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|Posted By: Tami Canterbury on October 7, 2004|
|Great article. I'm going to check into the HOTS program.|
Last year I did some action research in my classroom of 6th graders in a low income school. My research included using "Highly Effective Questioning Techniques" by G. Ivan and Lee Hannel. I felt that if I could get my students to verbalize their understanding of content knowledge then I could eventually get them to put it on paper. These students became so familiar with my questioning that I saw them evolve and start asking others to justify their answer or by just asking "Why do you think that?" It is eerie to be mimicked, yet the learning and expression was taking place. Even my lowest students felt enough at ease to work through the process. I wish I could have had them for a longer period of time to see if the progression would have really worked. I did see a 93% jump in class participation, yet only a slight rise in regular paper and pen assessments. I really feel that most teachers don't get on board because of frustration and time crunch to get through the curriculum. This was an extreme amount of work at the beginning, but became second nature with in a few weeks. I had small classes of 13-15 students and asked about 80 or so questions in a class period. This was not done every day, as I teach science and am very hands-on oriented. Some topics however are more geared to this than others. Wouldn't it be great to have this utilized across the curriculum? Believe it or not, I had less discipline problems in class too because everyone was able to be a part of the conversation of learning.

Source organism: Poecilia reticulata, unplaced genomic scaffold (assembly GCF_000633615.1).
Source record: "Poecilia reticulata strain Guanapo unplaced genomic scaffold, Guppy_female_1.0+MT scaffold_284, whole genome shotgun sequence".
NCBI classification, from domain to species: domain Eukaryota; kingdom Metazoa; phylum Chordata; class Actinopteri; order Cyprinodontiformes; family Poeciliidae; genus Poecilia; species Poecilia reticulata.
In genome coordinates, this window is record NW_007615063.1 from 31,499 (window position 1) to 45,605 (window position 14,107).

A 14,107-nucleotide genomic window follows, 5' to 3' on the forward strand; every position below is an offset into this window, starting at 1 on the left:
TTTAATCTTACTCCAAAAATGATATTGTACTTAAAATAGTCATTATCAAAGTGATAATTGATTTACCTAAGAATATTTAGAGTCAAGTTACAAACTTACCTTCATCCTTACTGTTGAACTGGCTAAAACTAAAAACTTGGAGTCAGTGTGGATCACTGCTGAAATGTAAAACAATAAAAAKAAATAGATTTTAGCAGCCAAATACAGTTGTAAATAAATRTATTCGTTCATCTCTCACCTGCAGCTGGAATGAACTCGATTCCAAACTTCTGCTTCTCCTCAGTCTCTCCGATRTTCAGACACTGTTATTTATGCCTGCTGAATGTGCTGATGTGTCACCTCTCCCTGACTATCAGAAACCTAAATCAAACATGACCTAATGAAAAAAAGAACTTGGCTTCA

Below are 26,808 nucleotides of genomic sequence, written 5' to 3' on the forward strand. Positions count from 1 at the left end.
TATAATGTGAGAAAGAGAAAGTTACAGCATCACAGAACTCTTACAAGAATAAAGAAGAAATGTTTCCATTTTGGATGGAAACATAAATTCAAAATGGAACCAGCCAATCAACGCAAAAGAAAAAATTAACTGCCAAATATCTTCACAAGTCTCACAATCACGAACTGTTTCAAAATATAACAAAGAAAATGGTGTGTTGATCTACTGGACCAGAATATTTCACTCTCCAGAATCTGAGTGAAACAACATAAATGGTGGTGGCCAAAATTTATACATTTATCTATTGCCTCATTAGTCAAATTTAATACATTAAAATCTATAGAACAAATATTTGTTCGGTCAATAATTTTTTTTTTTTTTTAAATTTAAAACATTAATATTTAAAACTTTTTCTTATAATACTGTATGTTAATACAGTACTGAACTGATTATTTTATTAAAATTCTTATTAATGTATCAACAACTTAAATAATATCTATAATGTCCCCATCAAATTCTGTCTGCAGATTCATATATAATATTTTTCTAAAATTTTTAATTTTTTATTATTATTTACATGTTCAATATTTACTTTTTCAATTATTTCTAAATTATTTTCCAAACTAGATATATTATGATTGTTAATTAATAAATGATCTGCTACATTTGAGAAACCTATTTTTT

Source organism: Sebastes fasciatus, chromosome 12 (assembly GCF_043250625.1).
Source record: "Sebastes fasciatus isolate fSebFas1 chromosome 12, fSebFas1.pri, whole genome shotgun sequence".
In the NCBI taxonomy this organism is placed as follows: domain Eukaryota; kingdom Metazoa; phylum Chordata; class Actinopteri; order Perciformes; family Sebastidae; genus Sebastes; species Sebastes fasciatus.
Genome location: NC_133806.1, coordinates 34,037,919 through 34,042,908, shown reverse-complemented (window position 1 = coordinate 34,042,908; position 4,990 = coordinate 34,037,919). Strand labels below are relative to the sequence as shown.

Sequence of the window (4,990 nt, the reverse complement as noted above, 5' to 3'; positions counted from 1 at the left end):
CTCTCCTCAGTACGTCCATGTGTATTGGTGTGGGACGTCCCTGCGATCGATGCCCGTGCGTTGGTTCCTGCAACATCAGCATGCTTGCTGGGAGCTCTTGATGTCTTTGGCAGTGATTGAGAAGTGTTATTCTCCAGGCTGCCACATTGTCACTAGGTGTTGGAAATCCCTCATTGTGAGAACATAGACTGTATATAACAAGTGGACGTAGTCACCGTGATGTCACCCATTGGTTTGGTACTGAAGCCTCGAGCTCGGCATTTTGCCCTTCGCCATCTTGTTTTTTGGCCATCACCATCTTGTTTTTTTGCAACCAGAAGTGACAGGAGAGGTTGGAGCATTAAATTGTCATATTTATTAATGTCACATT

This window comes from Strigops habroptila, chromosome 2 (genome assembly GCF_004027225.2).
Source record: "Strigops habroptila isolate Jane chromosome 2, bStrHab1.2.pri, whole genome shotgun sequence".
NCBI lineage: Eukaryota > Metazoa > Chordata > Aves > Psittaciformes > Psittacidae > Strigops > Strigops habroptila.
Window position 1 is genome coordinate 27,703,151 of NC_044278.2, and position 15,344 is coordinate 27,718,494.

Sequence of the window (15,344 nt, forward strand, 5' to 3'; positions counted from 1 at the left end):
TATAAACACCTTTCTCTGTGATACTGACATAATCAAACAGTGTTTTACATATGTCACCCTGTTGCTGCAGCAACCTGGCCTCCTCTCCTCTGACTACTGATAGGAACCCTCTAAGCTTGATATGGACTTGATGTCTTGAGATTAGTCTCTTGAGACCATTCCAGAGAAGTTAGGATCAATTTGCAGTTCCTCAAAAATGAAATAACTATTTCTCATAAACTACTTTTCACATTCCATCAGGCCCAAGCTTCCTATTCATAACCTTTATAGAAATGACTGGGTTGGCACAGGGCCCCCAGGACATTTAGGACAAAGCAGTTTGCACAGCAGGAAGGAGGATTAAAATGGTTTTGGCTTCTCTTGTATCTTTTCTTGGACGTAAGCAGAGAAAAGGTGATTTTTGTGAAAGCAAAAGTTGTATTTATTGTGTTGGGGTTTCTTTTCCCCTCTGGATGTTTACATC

Tami Caye Canterbury
College Hill Middle School